Choreographers working in America these days might be forgiven for developing tunnel vision as a survival strategy. It’s easy to fall prey to the scarcity model — not enough funding, rehearsal space, performance venues, or public support — and to react by scaling back goals and guarding resources jealously. Yet instead of narrowing her scope, longtime Santa Barbara dance maker Misa Kelly has expanded — some might even say exploded — her vision.
Last week’s Affinity III marked the fifth festival Kelly has hosted since launching SB-ADaPT Fest (A Dance and Physical Theater Festival) in October 2011, bringing artists from Slovenia, Israel, Turkey, and the U.S. together to meet and perform in Santa Barbara. The purpose of the smaller Affinity series is to keep those connections alive and to foster new ones.
This most recent mini-fest kicked off Wednesday with a master class led by New York choreographer Valerie Green. Dancers of all ages and backgrounds packed the studio, eager to sample Green’s blend of Hawkins technique with her own distinctive idiom. Later, the Fishbon Pescadrome hosted an evening of conversation, film screenings, and experimental Skype performances — a technology Kelly and her Husband, Stephen, have used extensively in their long-distance artistic collaborations. There was talk of ADaPT 2013 in Istanbul and footage from the preceding festivals in Santa Barbara, Paris, and Vienna.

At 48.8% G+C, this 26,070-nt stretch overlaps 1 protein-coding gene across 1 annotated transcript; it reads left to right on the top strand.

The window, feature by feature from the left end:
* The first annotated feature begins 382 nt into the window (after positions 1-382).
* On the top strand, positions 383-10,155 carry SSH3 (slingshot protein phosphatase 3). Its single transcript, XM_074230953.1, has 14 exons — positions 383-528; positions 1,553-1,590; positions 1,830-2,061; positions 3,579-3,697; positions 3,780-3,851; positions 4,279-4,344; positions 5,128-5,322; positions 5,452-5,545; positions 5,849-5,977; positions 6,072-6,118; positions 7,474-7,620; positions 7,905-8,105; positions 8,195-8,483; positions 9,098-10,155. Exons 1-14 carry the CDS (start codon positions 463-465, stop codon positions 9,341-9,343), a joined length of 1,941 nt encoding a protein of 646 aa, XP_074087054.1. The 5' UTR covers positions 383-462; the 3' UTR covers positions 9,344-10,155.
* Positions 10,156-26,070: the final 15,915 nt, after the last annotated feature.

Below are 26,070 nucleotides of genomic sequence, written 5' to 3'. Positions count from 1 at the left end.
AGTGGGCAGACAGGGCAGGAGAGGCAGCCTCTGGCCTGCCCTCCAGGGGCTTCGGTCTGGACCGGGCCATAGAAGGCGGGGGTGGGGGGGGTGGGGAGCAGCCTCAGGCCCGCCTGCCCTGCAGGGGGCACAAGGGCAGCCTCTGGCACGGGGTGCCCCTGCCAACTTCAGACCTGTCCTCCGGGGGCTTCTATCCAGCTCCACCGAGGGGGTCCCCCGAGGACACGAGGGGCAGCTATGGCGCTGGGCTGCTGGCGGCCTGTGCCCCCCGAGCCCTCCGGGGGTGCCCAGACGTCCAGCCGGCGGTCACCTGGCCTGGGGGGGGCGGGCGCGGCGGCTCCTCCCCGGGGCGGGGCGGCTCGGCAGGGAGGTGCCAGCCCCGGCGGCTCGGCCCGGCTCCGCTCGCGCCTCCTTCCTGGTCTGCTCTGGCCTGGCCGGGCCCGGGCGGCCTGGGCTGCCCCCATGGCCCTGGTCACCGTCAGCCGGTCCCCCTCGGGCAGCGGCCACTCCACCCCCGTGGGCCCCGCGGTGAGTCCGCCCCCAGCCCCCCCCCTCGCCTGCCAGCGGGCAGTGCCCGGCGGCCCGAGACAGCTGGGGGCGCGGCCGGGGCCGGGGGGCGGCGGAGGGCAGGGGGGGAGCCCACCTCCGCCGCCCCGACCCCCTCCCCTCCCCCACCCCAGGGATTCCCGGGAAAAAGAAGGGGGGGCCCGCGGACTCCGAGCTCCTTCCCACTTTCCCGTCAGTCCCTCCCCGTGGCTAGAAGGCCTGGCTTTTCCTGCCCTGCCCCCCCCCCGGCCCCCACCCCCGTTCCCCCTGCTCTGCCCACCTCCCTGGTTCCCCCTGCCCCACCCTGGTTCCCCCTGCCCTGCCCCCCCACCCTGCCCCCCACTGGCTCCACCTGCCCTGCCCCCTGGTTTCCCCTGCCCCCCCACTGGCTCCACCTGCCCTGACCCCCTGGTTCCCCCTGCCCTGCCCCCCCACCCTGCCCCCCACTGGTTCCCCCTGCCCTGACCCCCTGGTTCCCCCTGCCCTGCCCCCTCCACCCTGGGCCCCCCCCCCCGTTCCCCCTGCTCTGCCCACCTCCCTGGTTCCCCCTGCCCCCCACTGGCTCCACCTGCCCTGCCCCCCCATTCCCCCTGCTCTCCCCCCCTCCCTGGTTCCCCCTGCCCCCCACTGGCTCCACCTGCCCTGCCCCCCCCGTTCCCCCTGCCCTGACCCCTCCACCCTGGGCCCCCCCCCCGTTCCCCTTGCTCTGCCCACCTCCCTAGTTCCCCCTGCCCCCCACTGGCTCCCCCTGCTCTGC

Come Saturday, a crowd gathered at Yoga Soup for an evening of dance, film, and music presented by NECTAR. Barefoot in a hot-pink tulle dress festooned with plastic dinnerware and fake mustaches, Misa Kelly welcomed those assembled and declared her intention to support “professional, working-class artists — the 99 percent of us who don’t make it to the top.” Among this diverse group was SoCal-based classical Indian dancer Ramya Harishankar, who held the audience in her thrall as she conjured flowers with her fingers and an evil snake with her forearm. Kristin Licata and Julia Sabangan of New York’s Dance Entropy performed Valerie Green’s “Con-Joined,” a comic duet centered on push/pull dynamics. NECTAR founder Cybil Gilbertson and her partner Paul Wehrman offered a meditation on love and loss, featuring Wehrman’s beatboxing skills. Other Santa Barbara artists and companies included filmmaker Ted Mills, singer/songwriter Valarie Mulberry, and dancer Melissa Block. From elsewhere on the West Coast came BodySensate, Rubans Rouge Dance Company, Perceptions Dance, Hart Pulse Dance Company, and Movement Theatre Colab; Trina Mannino brought solo work from New York.
Affinity III saw artists coming together across all kinds of divides: geographic, economic, stylistic — and simply psychological. What even Kelly may not yet see is that by drawing artists together in this way, she’s helping to explode the myth that isolation abets survival.